Old George pulled up Jack’s chair and sat down. “Sure you don’t want something? Soup?” he said. His hands wouldn’t stop shaking.

“Nothing,” said Jack. “Just stay.”

“Stubborn old coot,” muttered George.

“Sorry George,” whispered Jack.

“For what?” croaked Old George.

“Everything,” said Jack. He turned his head to look at his brother. A thin grin spread over his face. “Gotta say…” His voice trailed off.

Old George sat mute.

Jack sucked in a breath and tried again. “Warmest I felt in years,” he said. He let out a long sigh. “It’s good.”

Old George nodded. Jack said nothing. The dog on the bed nudged Jack’s wrinkled cheek but got no response. All three dogs started howling.

Something hard in Old George’s heart finally broke.

Hours later, the house was dark, save for a faint glow in the hearth.

Old George stood up and covered his brother’s face with the quilt. The dogs looked at George.

“Come on, boys,” he said. They followed.

Out on the moonlit snow, all was calm, all was bright.





Here Be Dragons

Here Be Dragons

Dragon 1 - Graphite and White Charcoal on Colored Paper, Digitally ProcessedOver the years, I’ve done hundreds of drawings as inspiration and exploration for my epic fantasy novel “THE VALENBLADE.” This is one from a few years ago. My fascination with dragons started way back when I was a child, so “The Valenblade” had to have at least one. (Spoiler alert! It does.)

You can buy “THE VALENBLADE” on Amazon as either an e-book or a paperback!


Stay Happy or Die

Stay Happy or Die

One of the fun things about writing a novel is exploring ideas. Fantasy settings like the one in The Valenblade allow all kinds of room for that. Here’s an interesting question:

What if every minute must be a party…or you all die?

Magic comes at a cost. The architects of a great spell put something at risk to make the magic work. That risk was mitigated by another spell, but that spell endangered something else. That risk had to be balanced by yet another spell that endangered something different. In time, everything became dependent on everything else, and the element that keeps all this in balance is happiness.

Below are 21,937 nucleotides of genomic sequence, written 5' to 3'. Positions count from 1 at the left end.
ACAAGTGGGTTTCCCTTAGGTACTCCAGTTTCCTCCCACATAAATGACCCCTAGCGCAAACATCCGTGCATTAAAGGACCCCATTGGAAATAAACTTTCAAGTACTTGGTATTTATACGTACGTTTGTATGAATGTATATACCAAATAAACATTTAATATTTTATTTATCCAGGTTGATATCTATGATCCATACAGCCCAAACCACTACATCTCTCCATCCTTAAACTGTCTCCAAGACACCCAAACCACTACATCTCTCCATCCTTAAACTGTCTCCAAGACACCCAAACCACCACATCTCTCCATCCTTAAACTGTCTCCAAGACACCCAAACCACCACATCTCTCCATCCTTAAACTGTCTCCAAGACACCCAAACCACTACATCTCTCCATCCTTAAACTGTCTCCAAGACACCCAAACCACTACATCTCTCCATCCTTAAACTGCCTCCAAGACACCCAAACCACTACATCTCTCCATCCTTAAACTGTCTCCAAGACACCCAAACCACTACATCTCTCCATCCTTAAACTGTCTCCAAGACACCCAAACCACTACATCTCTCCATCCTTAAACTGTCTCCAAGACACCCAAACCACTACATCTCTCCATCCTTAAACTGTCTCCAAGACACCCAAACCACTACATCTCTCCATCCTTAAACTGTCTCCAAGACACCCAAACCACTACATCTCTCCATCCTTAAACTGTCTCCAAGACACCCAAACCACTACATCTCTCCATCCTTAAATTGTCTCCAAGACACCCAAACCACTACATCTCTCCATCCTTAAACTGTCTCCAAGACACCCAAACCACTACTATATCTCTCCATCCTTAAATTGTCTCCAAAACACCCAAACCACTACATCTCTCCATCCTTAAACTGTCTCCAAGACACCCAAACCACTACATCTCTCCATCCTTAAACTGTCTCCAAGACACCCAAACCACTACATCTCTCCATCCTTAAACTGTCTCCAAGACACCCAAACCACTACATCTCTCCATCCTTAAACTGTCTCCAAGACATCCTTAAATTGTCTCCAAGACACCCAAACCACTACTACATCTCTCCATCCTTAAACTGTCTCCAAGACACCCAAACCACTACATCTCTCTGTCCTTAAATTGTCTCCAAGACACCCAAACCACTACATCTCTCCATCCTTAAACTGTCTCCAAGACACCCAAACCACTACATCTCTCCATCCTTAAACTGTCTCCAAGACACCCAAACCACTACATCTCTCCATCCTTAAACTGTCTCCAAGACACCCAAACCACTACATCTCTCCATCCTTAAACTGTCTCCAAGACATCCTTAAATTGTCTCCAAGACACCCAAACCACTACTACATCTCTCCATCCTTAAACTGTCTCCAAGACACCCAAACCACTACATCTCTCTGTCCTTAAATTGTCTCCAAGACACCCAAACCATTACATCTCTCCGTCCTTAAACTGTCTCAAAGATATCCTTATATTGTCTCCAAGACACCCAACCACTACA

For the magic to continue working, everyone involved has to join the party. Happiness is mandatory. There can be no confusion, no questions, no sorrow or grief. Any departure from the revelry risks the collapse of the entire structure and the end of everything. So it has been for centuries.

Imagine what happens when someone shows up whom the spell does not ensnare. What if this person doesn’t join the party like everyone else? The whole house of cards could collapse. Now what?

To find out, read THE VALENBLADE by Mark Ivan Cole (me!), available worldwide as an e-book or in paperback on

The Citadel2_Duo_400

Inner Vision: “Emerging”

Inner Vision: “Emerging”


“Emerging” – Inner Vision – Acrylic on Canvas – 13×17.9″/33×45.5 cm

“Emerging” – Acrylic on Canvas – 13×17.9″/33×45.5 cm

The path to this sacred place is long and difficult.
Many times have I come to stand on this shore
waiting, hoping for a glimpse.
Each time, I have had to leave before the darkness falls.
Time and again, I have returned.
You knew I would.
Once more the arduous journey is taken.
Patience, persistence, openness, constancy, trust.
You emerge.
I see you.

The Western Pass

The Western Pass

WesternPass_AC_605x450“The Western Pass” – Acrylic on canvas/linen – 18×24″/60.5x45cm

Oral history suggests that this was once a well-traveled road, but centuries of avalanches and landslides have reshaped the landscape. Few of the old markers remain. At one point, we lost the trail completely and had to backtrack almost a full day to pick it up again. Snow is beginning to fall in the higher elevations, so we quicken our pace, continuing after sunset if we can see at all.

Tonight we can go no further. The storm that has threatened all day has arrived. We settle in under an outcrop that provides at least a little shelter from the wind and sleet.

Dawn arrives with a welcome stillness. We shoulder our packs and continue. Once again we lose the trail. Once again we see it resume further ahead. We follow it, cutting switchbacks wherever possible.

Shadows recede from the mountain tops, reluctantly allowing the rays of the rising sun to finally warm our backs. The pinnacle that used to stand here now lies in pieces a long way down the slope. Whatever cataclysm sent that gendarme into the abyss took the road with it. We work our way up the exposed rocks, avoiding the choss and loose dirt as we search for proper hand and footholds. Breathless, we clear the corner and look across the divide.

Only now do we see the ruined gate.

It’s taller than I expected, probably four times my height. It’s also surprisingly intact. One of the arches has fallen and any details have long since worn away, but how this thing still stands at all, I can hardly imagine.

The legends say the gate leads not to the valley but to a world beyond. We’re here to find out if the legends were true. One way or the other, it leads to places you and I have never been. On the other hand, every step we’ve taken since we embarked on this journey has led us somewhere we have never been before.

That’s why we’re here. And so, we continue.